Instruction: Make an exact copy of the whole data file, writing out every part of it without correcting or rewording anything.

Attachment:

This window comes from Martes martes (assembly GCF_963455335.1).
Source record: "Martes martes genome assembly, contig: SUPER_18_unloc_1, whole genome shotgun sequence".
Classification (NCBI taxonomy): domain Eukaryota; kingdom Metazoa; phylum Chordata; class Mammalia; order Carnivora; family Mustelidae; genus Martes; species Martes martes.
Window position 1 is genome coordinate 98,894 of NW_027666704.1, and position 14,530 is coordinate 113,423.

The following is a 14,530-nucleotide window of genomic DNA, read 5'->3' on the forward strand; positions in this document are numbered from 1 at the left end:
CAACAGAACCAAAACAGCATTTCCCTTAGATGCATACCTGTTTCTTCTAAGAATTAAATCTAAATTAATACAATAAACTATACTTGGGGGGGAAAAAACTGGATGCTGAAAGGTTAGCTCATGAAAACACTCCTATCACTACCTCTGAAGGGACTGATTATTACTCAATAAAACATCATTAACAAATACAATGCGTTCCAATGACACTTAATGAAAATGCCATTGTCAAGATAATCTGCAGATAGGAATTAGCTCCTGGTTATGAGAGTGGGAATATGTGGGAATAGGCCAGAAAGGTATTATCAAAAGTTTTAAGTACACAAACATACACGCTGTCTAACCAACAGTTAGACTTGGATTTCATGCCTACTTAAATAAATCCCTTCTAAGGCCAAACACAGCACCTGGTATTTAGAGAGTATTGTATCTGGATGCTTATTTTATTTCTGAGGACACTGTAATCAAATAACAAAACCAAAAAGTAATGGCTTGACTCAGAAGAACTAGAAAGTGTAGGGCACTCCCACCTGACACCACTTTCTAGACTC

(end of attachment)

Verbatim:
This window comes from Martes martes (assembly GCF_963455335.1).
Source record: "Martes martes genome assembly, contig: SUPER_18_unloc_1, whole genome shotgun sequence".
Classification (NCBI taxonomy): domain Eukaryota; kingdom Metazoa; phylum Chordata; class Mammalia; order Carnivora; family Mustelidae; genus Martes; species Martes martes.
Window position 1 is genome coordinate 98,894 of NW_027666704.1, and position 14,530 is coordinate 113,423.

The following is a 14,530-nucleotide window of genomic DNA, read 5'->3' on the forward strand; positions in this document are numbered from 1 at the left end:
CAACAGAACCAAAACAGCATTTCCCTTAGATGCATACCTGTTTCTTCTAAGAATTAAATCTAAATTAATACAATAAACTATACTTGGGGGGGAAAAAACTGGATGCTGAAAGGTTAGCTCATGAAAACACTCCTATCACTACCTCTGAAGGGACTGATTATTACTCAATAAAACATCATTAACAAATACAATGCGTTCCAATGACACTTAATGAAAATGCCATTGTCAAGATAATCTGCAGATAGGAATTAGCTCCTGGTTATGAGAGTGGGAATATGTGGGAATAGGCCAGAAAGGTATTATCAAAAGTTTTAAGTACACAAACATACACGCTGTCTAACCAACAGTTAGACTTGGATTTCATGCCTACTTAAATAAATCCCTTCTAAGGCCAAACACAGCACCTGGTATTTAGAGAGTATTGTATCTGGATGCTTATTTTATTTCTGAGGACACTGTAATCAAATAACAAAACCAAAAAGTAATGGCTTGACTCAGAAGAACTAGAAAGTGTAGGGCACTCCCACCTGACACCACTTTCTAGACTC